Day 1 of the 2023 50th anniversary of the million-dollar White Marlin Open brought excitement and hope for captains, anglers, and spectators alike. Out of 400 boats registered, 378 boats braved the windy Atlantic and got ahead of the rain, lightening, and tornado warning that came in later in the evening hours. The first boat to arrive at the scales flying a flag was a tuna weighing in a 52 pounds from Phenom 37. As the evening continued, several boats made it back to the Ocean City Buoy. Unfortunately they came in empty handed. But by the end of the evening, it was reported that 92 white marlins were caught and released.
However day 1 did not disappoint the tuna category! Did you know that several species of tuna can qualify for the WMO ? Here’s the low down on what kind of tuna qualify for the White Marlin Open.
Yellow Fin Tuna
Yellow fin tuna gets their name from the brightly colored yellow dorsal and anal fins. Their bodies are a bit more slender than other tuna species. And the color of their bellies change from a yellow color to a silver. They also have a yellow stripe down the middle of their sides.
Big Eye Tuna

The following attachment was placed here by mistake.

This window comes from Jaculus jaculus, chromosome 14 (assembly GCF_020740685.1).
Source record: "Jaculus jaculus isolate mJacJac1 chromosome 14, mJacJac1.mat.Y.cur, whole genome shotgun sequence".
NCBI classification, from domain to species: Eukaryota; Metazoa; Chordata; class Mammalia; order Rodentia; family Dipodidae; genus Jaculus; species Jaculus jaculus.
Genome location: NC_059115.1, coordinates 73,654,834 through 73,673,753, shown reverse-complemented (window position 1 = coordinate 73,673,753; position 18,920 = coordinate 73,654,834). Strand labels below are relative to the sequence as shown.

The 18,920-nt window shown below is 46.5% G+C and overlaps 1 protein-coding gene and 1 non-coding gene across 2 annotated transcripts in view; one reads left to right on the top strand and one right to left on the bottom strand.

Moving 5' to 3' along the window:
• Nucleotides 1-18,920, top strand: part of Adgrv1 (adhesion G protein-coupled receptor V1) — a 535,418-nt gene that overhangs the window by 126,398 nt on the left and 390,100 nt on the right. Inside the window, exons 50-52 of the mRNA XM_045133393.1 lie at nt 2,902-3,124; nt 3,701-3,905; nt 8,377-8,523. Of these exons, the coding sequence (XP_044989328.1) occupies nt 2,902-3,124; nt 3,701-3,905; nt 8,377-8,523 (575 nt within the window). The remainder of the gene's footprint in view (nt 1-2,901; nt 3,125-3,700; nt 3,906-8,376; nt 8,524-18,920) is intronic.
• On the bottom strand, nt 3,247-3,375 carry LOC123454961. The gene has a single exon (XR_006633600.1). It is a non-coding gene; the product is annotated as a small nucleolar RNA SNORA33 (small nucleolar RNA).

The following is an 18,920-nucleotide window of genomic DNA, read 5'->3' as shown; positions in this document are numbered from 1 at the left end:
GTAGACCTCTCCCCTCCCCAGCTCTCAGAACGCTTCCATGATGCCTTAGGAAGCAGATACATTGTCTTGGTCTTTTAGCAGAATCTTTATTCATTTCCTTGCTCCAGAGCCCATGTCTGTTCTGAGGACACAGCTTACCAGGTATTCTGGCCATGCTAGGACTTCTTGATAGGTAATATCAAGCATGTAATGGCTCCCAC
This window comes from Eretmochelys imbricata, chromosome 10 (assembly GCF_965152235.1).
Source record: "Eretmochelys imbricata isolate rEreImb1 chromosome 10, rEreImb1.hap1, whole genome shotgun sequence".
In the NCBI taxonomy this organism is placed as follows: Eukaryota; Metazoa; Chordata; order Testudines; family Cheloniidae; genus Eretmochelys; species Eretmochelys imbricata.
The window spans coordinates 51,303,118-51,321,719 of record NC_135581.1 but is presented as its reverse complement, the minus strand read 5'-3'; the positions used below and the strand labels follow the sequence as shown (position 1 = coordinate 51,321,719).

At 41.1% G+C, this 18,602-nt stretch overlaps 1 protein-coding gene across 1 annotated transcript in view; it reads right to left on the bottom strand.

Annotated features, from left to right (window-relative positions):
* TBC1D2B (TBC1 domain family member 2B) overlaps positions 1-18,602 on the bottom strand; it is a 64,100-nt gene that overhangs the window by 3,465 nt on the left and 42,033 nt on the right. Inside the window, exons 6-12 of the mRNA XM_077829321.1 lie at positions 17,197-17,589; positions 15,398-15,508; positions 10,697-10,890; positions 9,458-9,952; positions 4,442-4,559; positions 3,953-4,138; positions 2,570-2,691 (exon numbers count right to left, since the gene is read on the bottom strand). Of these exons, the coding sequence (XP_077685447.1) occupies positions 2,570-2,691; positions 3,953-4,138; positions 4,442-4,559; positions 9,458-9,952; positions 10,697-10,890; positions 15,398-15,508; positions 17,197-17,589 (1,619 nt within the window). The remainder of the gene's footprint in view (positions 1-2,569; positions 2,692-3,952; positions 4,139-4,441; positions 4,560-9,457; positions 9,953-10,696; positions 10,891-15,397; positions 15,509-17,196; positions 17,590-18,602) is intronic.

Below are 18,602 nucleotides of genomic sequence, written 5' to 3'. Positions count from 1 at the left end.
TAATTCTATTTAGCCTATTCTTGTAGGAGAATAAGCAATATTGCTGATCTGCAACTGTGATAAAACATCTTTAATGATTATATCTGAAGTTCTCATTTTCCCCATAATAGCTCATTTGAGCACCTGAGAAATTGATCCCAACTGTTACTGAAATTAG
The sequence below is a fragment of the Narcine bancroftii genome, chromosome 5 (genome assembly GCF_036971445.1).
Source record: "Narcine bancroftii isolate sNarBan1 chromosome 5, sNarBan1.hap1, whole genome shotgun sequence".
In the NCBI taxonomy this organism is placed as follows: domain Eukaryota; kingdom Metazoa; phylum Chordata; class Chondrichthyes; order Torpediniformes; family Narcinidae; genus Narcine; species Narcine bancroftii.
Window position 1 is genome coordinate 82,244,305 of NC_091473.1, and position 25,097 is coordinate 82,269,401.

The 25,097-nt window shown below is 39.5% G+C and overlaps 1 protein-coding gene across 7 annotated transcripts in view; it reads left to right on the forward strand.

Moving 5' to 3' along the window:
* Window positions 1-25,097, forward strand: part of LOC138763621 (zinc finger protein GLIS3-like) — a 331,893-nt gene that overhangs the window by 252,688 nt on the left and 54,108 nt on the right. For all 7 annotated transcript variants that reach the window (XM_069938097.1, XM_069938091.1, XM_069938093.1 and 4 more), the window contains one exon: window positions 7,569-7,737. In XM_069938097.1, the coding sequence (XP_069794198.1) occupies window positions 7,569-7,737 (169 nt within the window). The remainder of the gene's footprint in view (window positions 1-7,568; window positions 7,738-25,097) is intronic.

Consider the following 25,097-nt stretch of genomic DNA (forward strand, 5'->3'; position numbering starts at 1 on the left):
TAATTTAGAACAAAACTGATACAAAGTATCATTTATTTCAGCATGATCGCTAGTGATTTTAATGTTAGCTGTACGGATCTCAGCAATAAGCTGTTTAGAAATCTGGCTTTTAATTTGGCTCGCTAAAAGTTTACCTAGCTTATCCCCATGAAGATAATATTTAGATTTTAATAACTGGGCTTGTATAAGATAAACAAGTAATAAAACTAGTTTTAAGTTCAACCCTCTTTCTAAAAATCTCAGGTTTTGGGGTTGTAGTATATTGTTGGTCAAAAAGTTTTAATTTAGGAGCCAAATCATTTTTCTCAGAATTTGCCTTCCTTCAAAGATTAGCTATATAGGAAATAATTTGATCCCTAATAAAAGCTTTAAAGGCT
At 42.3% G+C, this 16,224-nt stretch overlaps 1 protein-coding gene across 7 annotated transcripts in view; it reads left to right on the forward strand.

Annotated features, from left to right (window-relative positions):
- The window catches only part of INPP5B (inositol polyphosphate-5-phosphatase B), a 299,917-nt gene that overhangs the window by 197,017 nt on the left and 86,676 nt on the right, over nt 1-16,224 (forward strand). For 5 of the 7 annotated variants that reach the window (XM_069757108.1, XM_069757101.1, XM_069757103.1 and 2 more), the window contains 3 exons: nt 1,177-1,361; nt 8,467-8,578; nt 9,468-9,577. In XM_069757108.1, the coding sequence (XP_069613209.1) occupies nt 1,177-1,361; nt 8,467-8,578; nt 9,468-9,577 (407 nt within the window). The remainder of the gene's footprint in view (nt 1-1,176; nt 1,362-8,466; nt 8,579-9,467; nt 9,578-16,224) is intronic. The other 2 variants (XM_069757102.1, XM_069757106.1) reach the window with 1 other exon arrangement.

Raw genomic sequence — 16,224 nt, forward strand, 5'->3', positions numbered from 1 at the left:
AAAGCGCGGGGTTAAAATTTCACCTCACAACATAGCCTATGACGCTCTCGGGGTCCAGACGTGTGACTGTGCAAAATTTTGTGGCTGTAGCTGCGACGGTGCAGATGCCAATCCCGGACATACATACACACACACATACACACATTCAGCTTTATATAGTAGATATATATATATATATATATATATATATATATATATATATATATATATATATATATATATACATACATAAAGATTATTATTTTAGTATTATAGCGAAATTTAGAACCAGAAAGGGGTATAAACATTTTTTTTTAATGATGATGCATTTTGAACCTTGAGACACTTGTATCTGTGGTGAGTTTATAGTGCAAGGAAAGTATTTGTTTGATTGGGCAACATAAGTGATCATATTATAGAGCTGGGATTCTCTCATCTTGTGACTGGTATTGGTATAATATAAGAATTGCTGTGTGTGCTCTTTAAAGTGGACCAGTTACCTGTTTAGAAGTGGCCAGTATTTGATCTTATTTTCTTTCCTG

Like the name indicates, the big eye tuna has eyes much larger than other tuna species. The color on the top part is a darker blue and the underside and belly are white. The fins are a deep yellow color, much like the yellow fin, however the color is less bright and predominant.
The largest of the tuna species, this fish can get up to 2,000 pounds. They have a darker blue color on the top of the bodies and white underbellies. Their torpedo shaped bodies are more rounded in the middle compared to other tuna. The dorsal fin is a reddish brown color and they have short pectoral fins.
A Million Dollar Tuna
The minimum weight requirement for tuna in the tournament is 50 pounds. The largest tuna to ever be weighed in the White Marlin Open was 245.5 pounds caught on the Southern C’s out of Ocean City. By the end of the evening, 29 tuna were boated. The heaviest weighed in at a whopping 199 pounds making it worth $1 million! It was boated on the Instigator by Rob Wagner of Blue Bell, PA. In second place there’s a tuna weighting in at 118 pounds off of Bow Down from Shark River, New Jersey. The fish was boated by Angelo Ponte. And the current 3rd place tuna weighed in 64.5 pounds on Skid Row, a local boat, out of Ocean City, Maryland. And that fish was boated by Phil Houck.
We wish good luck to the 22 boats that went out and braved the winds that are reported to get up to 30 miles per hour today. Fingers crossed that the first white marlin of the 2023 White Marlin Open comes in soon!
For more information on the species of fish that come into the White Marlin Open, visit the NOAA Fishing Website.